The Taxpayers’ Alliance (TPA) has called for the Chancellor of the Exchequer, George Osborne, to cut waste and taxes in next week’s budget. The group says that “promises of help after 2015 will not be enough”.
The TPA says the Chancellor must: declare a ‘war on waste’ by cutting unnecessary spending, cut taxes and reform the tax system. Wednesday’s budget will be the government’s penultimate of it’s 5-year term, and made even more important because changes to next year’s budget are unlikely to be in effect on General Election day.
Jonathan Isaby, Chief Executive of the TPA, said: “The Chancellor is in the last chance saloon when it comes to helping taxpayers before the next election. If he wants to ease the burden on family finances and secure economic growth then he has to cut waste and cut taxes in this Budget. Promises of help after 2015 will not be enough – he must take this opportunity now to deliver a Budget for taxpayers.”
The TPA have also put in a budget submission, it can be found in full here, but a summary is below:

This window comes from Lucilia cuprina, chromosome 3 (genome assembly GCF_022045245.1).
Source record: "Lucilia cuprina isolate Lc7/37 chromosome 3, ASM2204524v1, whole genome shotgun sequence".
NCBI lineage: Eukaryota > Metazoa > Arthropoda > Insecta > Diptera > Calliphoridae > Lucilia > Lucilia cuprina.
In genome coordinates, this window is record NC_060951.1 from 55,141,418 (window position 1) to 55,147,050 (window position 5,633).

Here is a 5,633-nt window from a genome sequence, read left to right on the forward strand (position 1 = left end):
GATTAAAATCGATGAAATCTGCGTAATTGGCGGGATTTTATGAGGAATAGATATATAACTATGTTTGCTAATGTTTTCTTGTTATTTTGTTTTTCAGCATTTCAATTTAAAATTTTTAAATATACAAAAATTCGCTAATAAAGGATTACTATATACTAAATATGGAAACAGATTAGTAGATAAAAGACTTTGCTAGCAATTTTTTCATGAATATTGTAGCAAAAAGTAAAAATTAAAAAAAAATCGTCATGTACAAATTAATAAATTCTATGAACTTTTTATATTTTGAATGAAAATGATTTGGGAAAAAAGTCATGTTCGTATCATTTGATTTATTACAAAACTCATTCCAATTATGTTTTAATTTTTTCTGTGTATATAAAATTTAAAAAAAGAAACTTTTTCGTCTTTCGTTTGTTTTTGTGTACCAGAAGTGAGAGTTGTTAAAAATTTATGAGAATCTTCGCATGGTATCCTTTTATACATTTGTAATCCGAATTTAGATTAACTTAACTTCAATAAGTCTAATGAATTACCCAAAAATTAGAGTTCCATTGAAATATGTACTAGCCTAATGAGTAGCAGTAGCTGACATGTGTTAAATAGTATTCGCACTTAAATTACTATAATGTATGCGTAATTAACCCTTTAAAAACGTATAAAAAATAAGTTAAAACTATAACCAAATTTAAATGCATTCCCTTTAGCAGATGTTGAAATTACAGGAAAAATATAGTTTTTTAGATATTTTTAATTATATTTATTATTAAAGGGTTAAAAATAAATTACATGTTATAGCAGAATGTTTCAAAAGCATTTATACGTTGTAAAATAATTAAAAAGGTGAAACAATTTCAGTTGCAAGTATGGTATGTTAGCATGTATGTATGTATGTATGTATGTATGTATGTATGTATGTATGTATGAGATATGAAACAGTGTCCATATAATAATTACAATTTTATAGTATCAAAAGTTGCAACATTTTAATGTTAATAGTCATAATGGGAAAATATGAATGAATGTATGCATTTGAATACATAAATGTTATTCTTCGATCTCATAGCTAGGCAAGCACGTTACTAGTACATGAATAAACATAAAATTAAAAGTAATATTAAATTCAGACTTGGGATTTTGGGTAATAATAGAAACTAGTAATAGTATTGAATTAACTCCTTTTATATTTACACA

• Public sector pay and pension reform including an end to the gap between public and private sector pay.
• An end to the NHS ring-fence with a reduction in NHS spending in line with other departments.
• Scrap the HS2 white elephant and use some of the money saved for better value rail and road projects.
• Cut both employer’s and employee’s National Insurance to 11 per cent.
• Abolish the alcohol duty escalator.
• Cut the main rate of Corporation Tax to 20 per cent in 2014 instead of 2015.
• Cut Fuel Duty by 5p per litre.
• Freeze the Carbon Price Floor at 2014 levels.
• Cut Stamp Duty Land Tax using at least one of the three options proposed in our paper Stamp Duty – a counterproductive tax.
• Extend the use of dynamic modelling used in last year’s Autumn Statement to all fiscal policy announcements. Dynamic analysis using the HMRC CGE model should be required for all fiscal policy changes announced by the Government.
• Rename National Insurance to properly reflect its true function as a parallel system of income tax on employment earnings.
• Set about departmental reform by abolishing the Department for Culture, Media and Sport along with the Department for Business, Innovation and Skills, transferring some responsibilities such as museums, universities and training to other departments.